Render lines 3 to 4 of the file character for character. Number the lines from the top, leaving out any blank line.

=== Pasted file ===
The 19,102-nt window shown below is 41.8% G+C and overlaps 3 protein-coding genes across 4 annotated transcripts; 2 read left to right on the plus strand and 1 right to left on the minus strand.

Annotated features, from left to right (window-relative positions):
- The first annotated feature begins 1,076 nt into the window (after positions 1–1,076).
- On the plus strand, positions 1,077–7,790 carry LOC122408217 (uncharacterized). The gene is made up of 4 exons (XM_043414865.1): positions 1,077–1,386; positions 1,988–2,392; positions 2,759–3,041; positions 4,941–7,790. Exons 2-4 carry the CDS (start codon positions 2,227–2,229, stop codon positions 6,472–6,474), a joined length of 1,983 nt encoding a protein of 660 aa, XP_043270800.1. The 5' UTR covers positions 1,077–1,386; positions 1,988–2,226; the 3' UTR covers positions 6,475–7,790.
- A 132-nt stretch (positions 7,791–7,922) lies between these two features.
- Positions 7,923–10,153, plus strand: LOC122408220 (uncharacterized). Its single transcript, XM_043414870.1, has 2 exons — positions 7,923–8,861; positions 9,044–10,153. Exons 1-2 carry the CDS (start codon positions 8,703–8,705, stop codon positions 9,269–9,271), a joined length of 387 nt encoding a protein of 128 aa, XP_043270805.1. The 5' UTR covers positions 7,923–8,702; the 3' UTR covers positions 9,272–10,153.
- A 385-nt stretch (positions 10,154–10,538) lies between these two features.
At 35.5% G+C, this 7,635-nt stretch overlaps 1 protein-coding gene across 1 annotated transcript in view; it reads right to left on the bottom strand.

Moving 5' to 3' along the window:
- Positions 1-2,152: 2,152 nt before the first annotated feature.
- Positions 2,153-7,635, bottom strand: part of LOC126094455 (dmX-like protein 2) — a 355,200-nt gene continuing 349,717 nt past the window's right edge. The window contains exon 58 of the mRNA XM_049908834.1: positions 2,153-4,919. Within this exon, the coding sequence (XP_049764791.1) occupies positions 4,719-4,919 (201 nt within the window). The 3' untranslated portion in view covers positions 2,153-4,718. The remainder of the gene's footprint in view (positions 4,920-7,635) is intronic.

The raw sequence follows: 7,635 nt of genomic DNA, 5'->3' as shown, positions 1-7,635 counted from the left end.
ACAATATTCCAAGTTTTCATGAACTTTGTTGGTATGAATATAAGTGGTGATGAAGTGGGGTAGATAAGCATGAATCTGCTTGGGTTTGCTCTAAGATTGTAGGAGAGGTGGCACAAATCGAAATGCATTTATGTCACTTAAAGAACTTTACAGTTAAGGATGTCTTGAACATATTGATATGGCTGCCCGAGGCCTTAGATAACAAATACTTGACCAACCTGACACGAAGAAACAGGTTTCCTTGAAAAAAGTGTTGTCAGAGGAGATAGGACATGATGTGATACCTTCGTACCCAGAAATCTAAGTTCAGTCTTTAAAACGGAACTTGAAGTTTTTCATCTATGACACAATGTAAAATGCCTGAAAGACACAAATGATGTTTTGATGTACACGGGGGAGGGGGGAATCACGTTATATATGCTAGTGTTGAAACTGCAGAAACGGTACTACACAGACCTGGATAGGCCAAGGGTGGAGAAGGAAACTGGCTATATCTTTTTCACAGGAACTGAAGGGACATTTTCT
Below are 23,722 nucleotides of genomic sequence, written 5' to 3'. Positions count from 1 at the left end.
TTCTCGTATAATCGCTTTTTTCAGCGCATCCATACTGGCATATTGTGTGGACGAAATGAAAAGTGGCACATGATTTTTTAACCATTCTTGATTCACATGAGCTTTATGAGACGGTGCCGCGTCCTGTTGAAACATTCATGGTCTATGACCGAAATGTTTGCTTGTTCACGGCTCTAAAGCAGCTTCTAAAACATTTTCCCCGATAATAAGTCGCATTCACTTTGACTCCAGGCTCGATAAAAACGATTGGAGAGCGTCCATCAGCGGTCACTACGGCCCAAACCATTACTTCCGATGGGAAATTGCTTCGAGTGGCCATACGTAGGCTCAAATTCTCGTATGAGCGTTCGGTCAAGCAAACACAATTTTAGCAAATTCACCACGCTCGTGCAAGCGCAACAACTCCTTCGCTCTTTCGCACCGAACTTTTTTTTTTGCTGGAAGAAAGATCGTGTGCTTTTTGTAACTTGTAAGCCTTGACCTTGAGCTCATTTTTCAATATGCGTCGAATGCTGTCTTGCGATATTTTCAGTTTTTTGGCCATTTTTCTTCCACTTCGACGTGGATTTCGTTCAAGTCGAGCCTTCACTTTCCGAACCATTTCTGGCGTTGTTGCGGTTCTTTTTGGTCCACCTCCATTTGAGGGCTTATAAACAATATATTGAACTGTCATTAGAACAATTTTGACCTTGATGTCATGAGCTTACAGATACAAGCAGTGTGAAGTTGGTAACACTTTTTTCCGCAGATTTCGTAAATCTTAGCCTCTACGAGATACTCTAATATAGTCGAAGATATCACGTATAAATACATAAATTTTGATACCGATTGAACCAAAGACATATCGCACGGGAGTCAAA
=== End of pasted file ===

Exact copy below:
- The first annotated feature begins 1,076 nt into the window (after positions 1–1,076).
- On the plus strand, positions 1,077–7,790 carry LOC122408217 (uncharacterized). The gene is made up of 4 exons (XM_043414865.1): positions 1,077–1,386; positions 1,988–2,392; positions 2,759–3,041; positions 4,941–7,790. Exons 2-4 carry the CDS (start codon positions 2,227–2,229, stop codon positions 6,472–6,474), a joined length of 1,983 nt encoding a protein of 660 aa, XP_043270800.1. The 5' UTR covers positions 1,077–1,386; positions 1,988–2,226; the 3' UTR covers positions 6,475–7,790.